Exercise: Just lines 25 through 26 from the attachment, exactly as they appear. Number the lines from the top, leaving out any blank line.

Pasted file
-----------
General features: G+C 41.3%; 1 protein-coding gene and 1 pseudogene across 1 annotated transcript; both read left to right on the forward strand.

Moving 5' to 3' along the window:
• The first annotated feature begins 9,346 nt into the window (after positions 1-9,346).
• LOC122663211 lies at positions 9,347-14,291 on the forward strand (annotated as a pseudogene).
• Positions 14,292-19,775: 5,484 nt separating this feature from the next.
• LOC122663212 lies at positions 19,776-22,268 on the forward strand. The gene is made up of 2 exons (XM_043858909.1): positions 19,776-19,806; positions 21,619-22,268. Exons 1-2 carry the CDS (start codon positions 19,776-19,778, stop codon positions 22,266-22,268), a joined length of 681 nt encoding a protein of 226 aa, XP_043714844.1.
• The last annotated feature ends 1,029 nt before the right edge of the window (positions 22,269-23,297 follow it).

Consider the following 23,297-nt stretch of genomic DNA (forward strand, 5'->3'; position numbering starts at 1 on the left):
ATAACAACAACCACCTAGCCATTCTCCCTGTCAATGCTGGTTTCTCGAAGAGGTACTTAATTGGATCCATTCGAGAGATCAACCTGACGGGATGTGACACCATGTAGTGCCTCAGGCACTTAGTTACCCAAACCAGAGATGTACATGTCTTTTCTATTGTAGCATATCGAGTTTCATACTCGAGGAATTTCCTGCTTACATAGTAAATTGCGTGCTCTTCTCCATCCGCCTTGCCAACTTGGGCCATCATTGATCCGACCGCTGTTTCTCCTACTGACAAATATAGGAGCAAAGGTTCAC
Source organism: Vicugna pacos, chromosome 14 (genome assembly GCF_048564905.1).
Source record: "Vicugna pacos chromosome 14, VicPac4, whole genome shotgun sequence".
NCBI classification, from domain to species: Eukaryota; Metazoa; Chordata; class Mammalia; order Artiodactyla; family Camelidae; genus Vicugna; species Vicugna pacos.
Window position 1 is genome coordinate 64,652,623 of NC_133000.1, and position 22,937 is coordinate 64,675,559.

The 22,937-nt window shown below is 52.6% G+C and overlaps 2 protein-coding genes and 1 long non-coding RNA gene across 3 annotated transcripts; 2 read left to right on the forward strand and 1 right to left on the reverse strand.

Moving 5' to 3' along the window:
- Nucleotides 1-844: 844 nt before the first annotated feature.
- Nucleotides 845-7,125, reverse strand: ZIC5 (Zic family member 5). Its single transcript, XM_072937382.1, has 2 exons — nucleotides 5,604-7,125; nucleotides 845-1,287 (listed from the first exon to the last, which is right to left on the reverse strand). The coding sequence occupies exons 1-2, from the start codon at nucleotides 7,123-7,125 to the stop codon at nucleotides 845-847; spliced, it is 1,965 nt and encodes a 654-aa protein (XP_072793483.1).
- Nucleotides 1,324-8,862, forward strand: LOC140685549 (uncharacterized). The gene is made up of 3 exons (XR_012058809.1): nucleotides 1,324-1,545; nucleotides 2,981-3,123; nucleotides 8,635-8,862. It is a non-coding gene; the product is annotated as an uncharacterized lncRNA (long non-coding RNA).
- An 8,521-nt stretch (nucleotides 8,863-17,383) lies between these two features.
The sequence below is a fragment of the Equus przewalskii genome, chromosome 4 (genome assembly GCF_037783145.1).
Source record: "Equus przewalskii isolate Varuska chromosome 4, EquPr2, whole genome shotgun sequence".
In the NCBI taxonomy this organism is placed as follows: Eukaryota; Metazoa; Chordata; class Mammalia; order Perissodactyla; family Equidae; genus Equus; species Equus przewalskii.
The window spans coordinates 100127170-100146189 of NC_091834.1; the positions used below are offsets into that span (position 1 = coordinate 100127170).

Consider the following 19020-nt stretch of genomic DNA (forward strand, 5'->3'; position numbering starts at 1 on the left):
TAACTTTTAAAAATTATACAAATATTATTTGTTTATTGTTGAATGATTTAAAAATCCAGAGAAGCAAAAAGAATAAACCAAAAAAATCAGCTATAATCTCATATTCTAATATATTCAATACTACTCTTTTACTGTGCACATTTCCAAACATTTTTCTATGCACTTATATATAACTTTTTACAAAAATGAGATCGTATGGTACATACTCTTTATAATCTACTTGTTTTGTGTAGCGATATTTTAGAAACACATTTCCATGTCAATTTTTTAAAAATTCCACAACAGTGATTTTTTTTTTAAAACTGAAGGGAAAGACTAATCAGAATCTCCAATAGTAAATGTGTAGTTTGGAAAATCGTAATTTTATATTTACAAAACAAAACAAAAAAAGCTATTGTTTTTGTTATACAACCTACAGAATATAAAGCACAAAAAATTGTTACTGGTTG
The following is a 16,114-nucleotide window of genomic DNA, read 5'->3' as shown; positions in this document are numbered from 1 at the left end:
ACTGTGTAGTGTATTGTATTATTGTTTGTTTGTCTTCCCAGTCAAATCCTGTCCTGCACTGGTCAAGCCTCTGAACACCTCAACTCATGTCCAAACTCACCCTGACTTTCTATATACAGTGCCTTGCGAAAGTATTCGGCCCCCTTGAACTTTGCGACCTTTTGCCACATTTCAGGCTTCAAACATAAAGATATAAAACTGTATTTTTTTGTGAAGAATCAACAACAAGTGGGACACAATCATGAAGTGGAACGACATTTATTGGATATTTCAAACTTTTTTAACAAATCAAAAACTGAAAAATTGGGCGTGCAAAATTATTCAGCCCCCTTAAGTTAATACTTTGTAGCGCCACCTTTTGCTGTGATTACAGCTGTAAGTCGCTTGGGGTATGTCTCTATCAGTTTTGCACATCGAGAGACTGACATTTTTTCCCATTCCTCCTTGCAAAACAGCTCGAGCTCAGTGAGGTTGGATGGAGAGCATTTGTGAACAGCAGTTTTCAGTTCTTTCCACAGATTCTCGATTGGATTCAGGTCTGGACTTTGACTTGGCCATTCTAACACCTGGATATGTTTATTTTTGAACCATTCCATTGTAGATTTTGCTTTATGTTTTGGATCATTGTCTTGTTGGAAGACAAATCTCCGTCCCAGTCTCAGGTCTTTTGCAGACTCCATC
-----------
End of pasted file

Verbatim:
TAACTTTTAAAAATTATACAAATATTATTTGTTTATTGTTGAATGATTTAAAAATCCAGAGAAGCAAAAAGAATAAACCAAAAAAATCAGCTATAATCTCATATTCTAATATATTCAATACTACTCTTTTACTGTGCACATTTCCAAACATTTTTCTATGCACTTATATATAACTTTTTACAAAAATGAGATCGTATGGTACATACTCTTTATAATCTACTTGTTTTGTGTAGCGATATTTTAGAAACACATTTCCATGTCAATTTTTTAAAAATTCCACAACAGTGATTTTTTTTTTAAAACTGAAGGGAAAGACTAATCAGAATCTCCAATAGTAAATGTGTAGTTTGGAAAATCGTAATTTTATATTTACAAAACAAAACAAAAAAAGCTATTGTTTTTGTTATACAACCTACAGAATATAAAGCACAAAAAATTGTTACTGGTTG
The following is a 16,114-nucleotide window of genomic DNA, read 5'->3' as shown; positions in this document are numbered from 1 at the left end: